We enter a small but perfectly formed room with a low level traverse stage. Completely white and clinical there is nothing in the room but the audience areas and 2 chairs in one corner of the square carpeted staging, and one chair diagonally in the other with a small table containing a jug of water and a glass. Very minimalist, the area is open to the unfolding of absolutely anything.
Based in Belfast, we meet Eric played by Stephen Rea who is well known for recent television programmes such as War and Peace and Dickensian, and his counsellor Bridget played by Wunmi Mosaku, who sit the furthest opposite each other as they can be. The story unfolds from the point of view of Eric reminiscing past events that have lead him to this current situation. We begin with the simple sense that the man needs help and this is all it is. As the hour or so passes, his insanity becomes even more palpable and chaotic leading to actions and events that are dark and for the audience, shocking.
The play cleverly plays on cultural, emotional, political and religious identity. The main concept is of the Catholic and Protestant war and prejudice in Ireland. Eric representing the North consistently professes that he doesn’t hate Catholics or the South, yet his rants and racist wordings express otherwise. Cleverly, the use of a black character in the counsellor highlights the sheer ridiculous nature of Eric in feeling these ways – unintentionally relating to African and black culture in a racist manner, the counsellor turns this around to show that there is no difference in cultures if they were to go simply by his description. With the state of theatre at the moment looking into the diversity of actors, Wunmi Mosaku’s character has the most brilliant line noting that she is not African, she is British. Being born and bred in Britain, this is her identity and this, intentionally or not, pokes attention to the current theatrical world and its lack of diversity and the absurdity of this. Just as Eric is Irish despite being in the North, and Mosaku’s Character Bridget is British and not African, the casting of characters should be based on their talent and not based on their race, ability, gender or orientation. It is no one’s business what you are, but what you can bring to the table, which Bridget points out is wrong with Eric’s stereotypical view of the world.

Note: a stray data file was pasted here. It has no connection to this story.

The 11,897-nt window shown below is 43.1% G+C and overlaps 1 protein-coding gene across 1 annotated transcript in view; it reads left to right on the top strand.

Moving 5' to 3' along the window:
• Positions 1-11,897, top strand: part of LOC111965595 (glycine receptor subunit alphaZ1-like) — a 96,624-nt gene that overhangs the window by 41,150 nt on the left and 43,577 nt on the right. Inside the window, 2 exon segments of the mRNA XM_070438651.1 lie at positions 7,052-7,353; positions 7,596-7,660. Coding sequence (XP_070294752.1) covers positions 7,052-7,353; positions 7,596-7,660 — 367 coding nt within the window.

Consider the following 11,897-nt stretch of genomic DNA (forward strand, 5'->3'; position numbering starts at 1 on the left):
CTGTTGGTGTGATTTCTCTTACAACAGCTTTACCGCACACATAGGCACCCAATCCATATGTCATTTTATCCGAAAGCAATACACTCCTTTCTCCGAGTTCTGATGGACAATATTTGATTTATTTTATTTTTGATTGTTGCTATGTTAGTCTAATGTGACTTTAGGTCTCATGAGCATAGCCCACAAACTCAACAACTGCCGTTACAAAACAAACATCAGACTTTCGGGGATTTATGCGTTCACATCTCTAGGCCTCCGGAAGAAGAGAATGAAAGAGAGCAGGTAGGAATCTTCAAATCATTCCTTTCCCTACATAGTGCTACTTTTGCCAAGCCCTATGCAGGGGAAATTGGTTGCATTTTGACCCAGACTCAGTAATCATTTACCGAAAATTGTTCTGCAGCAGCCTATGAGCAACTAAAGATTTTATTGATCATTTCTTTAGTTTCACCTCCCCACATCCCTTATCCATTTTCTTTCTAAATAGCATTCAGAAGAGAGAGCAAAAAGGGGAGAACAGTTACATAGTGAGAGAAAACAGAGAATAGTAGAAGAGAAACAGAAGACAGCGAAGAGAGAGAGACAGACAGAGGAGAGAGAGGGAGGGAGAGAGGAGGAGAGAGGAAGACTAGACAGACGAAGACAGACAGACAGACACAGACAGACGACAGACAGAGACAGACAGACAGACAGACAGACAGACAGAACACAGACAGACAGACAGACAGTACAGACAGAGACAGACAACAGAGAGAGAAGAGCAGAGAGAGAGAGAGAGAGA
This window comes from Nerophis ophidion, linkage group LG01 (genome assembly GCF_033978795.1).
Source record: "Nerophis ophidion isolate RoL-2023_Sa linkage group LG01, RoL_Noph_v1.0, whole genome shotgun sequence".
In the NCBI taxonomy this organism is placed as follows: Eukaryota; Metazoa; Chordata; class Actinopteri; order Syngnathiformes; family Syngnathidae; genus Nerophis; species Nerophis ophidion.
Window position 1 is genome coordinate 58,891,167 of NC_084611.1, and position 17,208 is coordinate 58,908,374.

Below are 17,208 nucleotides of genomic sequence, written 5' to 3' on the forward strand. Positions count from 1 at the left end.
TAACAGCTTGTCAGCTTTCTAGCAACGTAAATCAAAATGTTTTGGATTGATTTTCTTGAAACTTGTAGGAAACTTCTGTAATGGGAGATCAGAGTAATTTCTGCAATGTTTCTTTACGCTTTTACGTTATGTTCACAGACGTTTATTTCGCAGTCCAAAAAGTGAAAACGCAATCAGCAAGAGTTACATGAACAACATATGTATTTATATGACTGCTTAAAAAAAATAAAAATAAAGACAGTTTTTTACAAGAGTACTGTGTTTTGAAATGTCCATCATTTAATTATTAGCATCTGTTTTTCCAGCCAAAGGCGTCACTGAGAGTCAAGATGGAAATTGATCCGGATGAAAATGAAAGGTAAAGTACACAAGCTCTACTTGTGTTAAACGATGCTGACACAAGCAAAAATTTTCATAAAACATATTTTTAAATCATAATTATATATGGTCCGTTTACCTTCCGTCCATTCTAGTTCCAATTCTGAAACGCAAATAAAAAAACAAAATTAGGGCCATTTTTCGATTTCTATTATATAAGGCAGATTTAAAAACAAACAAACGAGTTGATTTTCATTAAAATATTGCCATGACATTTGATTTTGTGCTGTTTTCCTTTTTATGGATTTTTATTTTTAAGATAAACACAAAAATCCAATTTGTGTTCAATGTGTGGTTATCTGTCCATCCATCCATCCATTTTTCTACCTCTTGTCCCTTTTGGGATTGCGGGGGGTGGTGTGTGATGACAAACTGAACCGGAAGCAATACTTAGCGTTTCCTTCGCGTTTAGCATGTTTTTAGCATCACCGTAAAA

The writing of the play is so intelligent, that a lot of comedy comes from the irony of the situations but along with the actor’s brilliant portrayal, the sense of timing and take on the words makes the majority of the production extremely funny.
This is what makes the slow building crescendo even more shocking. Eric’s mental state deteriorates more and more over the hour to lead to a huge case of seeing red and committing horrendous atrocities. The well-constructed violence in production is so realistic that writing this review and remembering this still makes me queasy. The once white and clinical staging becomes messy with mud, items thrown across the carpet and blood leaking from the floor. Symbolising Eric’s mind, his once innocence is tainted and becomes very dark and messy. While slowly building and pushing you into a sense of false security with the comedy, the ending where chaos ensures but suddenly stops, returning to where we began in Eric’s retelling of the story. We are left shocked and amazed at this story, on this stage, at this moment in time and the beautiful performances by the actors in this production.
Looking around the audience, not one single person looks relaxed as if their thoughts of the story presented on stage had still to be resolved. Being left vulnerable as an audience and to change preconceptions is quite a skill, Cyprus Avenue written by David Ireland and directed by Vicky Featherstone achieves this beautifully, disturbingly and intelligently.